Amidst the foggy, fertile fields of British Columbia’s dairy country, George Dick has built an impressive $45-million biogas digester plant. With two enormous sealed tanks, the plant encourages bacterial activity by robbing them of oxygen, mimicking the conditions in a cow’s stomach. This process allows the bacteria to consume calories from cow manure and food waste, resulting in the production of methane gas. This methane is then captured, cleaned, compressed, and fed into the natural gas grid.
While biogas digesters, like Dick’s, are elegant solutions that reduce methane emissions and produce usable fuel, the implementation of such technology faces challenges. Dick received minimal financial assistance from the government, relying mostly on a small bank loan. Lenders were hesitant to invest in what they perceived as a risky venture.
This lack of investment is concerning because Canada has committed to reducing methane production by 30% by 2030, and agriculture is the largest contributor to methane emissions after the oil and gas sector. The dairy sector alone accounts for a significant portion of these emissions. The emissions from a single lactating dairy cow are equivalent to those of a mid-sized vehicle driven 20,000 kilometers.
Biogas digesters have the potential to address this issue by capturing methane emissions from cow manure and utilizing them as fuel for on-farm equipment or selling them to the natural gas grid. For example, Dick’s biogas plant combines 60 tonnes of manure with food waste to produce 180,000 gigajoules of biogas annually. Additionally, the solid manure left over is converted into organic pellets, providing Mr. Dick with another income stream.
However, despite the environmental and economic benefits, the cost of biogas digesters makes them difficult to finance. Shikha Jain, CEO of Green Energy Trading Corp., plans to build over 300 biogas digesters across Canada in the next 15 years. However, she faces challenges in securing financing, hindering the expansion of this technology.
The industry is not seeking government handouts but rather incentives, such as input tax credits and mature carbon credits, to make biogas digesters economically viable. Unfortunately, Canada has not included biogas and renewable natural gas projects in its recent $70-billion budget for investments in clean electricity and clean growth, putting the country at risk of losing out on the energy transition and the associated economic benefits.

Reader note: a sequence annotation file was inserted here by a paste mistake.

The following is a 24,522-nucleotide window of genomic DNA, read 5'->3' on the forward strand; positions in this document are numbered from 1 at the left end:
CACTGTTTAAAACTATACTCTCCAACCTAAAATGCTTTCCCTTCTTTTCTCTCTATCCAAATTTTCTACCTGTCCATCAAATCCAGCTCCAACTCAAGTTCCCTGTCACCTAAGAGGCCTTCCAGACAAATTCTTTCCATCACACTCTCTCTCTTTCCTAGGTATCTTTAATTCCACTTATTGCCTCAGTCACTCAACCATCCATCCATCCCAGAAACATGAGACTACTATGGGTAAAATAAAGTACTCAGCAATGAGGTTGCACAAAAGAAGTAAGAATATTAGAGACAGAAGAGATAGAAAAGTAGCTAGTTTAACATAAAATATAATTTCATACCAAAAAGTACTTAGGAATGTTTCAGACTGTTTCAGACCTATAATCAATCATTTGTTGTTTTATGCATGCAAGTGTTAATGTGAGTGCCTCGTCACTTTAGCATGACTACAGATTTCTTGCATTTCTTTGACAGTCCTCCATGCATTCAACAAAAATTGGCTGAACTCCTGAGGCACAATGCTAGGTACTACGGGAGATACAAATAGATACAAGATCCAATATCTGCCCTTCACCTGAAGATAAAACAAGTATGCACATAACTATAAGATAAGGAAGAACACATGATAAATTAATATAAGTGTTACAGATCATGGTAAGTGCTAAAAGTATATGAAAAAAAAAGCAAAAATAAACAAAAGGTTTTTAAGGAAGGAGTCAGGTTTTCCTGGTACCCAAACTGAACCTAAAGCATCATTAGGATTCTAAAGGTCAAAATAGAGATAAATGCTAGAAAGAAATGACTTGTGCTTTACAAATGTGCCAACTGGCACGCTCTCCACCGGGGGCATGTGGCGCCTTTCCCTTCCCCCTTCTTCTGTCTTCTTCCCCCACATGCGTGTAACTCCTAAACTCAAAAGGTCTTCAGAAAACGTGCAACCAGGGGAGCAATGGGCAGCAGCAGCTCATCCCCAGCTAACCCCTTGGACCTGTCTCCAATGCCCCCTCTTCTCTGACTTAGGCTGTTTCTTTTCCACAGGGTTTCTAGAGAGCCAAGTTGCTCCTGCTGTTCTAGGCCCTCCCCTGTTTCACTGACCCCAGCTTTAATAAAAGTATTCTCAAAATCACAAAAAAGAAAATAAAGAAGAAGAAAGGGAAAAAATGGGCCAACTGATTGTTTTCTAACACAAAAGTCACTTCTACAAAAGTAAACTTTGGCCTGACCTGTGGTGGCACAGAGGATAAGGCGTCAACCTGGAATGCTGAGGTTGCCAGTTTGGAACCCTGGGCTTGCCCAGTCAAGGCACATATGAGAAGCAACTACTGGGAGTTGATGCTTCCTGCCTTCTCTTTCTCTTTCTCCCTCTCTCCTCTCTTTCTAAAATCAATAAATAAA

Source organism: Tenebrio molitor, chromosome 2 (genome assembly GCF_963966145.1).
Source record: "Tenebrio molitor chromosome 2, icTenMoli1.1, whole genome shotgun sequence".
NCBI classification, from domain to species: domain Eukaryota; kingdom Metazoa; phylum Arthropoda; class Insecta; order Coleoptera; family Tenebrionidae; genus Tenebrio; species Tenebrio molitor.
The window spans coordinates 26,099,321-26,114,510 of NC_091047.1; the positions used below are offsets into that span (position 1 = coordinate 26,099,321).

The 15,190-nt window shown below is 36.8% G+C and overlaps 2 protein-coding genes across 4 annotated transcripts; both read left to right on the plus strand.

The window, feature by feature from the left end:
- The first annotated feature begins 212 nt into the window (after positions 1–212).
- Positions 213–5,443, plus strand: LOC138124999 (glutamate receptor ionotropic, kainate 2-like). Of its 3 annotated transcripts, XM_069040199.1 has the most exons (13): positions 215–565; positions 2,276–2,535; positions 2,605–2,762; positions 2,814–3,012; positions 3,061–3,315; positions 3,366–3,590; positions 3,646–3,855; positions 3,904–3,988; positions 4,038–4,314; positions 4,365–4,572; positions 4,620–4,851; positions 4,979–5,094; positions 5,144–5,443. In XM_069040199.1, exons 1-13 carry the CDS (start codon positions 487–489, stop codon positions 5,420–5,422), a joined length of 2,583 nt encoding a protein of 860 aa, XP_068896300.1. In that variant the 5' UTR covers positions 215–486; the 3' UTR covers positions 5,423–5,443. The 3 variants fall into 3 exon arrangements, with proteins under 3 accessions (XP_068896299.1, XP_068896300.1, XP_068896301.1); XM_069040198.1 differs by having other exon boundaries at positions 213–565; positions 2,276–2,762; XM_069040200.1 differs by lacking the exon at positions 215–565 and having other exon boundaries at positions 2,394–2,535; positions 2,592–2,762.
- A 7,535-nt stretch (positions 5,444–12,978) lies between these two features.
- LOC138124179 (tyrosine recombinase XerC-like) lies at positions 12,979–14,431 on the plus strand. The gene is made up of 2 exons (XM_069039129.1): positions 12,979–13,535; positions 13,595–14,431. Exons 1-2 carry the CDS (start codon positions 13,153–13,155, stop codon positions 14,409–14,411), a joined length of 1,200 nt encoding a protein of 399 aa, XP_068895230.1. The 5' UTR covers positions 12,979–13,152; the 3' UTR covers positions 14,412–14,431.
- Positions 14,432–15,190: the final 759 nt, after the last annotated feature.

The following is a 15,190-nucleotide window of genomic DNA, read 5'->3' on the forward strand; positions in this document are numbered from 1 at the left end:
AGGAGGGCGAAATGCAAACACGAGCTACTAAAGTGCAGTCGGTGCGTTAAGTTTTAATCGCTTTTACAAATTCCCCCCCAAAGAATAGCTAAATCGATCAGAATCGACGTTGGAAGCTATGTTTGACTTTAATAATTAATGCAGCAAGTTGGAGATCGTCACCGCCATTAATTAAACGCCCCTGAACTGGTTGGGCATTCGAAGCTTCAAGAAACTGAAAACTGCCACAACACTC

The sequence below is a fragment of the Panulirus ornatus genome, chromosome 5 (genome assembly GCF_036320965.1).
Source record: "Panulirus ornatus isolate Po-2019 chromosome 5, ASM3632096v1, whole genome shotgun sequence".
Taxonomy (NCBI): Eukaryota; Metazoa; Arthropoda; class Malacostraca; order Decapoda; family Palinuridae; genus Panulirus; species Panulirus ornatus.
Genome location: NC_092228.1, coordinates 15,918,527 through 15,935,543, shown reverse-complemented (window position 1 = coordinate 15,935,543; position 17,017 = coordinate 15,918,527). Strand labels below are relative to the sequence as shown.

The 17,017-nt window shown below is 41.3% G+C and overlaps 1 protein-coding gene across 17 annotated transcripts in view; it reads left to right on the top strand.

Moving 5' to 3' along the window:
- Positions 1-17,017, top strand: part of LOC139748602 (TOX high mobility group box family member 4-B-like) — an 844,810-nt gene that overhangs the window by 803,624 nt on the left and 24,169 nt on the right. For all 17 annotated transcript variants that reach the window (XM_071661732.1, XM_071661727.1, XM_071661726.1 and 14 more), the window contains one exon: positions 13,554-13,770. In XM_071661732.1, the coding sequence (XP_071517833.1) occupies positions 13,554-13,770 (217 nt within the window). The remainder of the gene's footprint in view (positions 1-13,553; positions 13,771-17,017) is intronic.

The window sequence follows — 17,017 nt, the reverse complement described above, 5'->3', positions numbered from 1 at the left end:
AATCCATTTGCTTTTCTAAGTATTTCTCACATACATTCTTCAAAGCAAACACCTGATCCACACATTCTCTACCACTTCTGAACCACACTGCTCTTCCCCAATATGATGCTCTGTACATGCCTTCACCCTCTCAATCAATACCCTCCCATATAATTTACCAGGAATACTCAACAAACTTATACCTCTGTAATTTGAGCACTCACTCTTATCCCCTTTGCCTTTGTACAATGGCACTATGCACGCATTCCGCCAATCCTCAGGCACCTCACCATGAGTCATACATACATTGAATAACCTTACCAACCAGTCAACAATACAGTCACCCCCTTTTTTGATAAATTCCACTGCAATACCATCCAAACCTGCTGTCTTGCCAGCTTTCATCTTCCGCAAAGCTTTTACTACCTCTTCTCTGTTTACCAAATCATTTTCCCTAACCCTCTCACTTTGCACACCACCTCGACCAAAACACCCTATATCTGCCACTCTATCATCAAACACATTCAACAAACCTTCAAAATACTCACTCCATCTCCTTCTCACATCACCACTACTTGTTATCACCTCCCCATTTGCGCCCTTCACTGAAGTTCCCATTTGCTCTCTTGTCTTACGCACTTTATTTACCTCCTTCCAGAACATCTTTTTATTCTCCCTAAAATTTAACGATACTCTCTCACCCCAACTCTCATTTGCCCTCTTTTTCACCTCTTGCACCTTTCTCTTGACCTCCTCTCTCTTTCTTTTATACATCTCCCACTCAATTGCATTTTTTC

As investment opportunities and companies flow south of the border, it is essential for Canada to take action and create an investment ecosystem to scale up biogas technology. Otherwise, the country could miss its emissions reduction targets and lose out on the opportunity to benefit from the energy transition.
What is a biogas digester?
A biogas digester is a system that harnesses methane gas produced through the breakdown of organic waste, such as manure and food waste, by bacteria in an oxygen-deprived environment. The captured methane is then used as a renewable energy source.
Why are biogas digesters important?
Biogas digesters help reduce methane emissions, a potent greenhouse gas that contributes to climate change. They also provide an opportunity to produce renewable energy and can help diversify income for farmers.
What challenges do biogas digesters face in Canada?
The main challenge is securing financing for biogas digester projects. Without relevant incentives and support from the government and financial institutions, it is difficult and risky for individuals and companies to invest in this technology.
What impact do biogas digesters have on greenhouse gas emissions?
Biogas digesters help reduce greenhouse gas emissions by capturing methane produced from organic waste. Methane is a more potent greenhouse gas than carbon dioxide, so capturing and utilizing it as fuel instead of allowing it to enter the atmosphere contributes to emissions reduction efforts.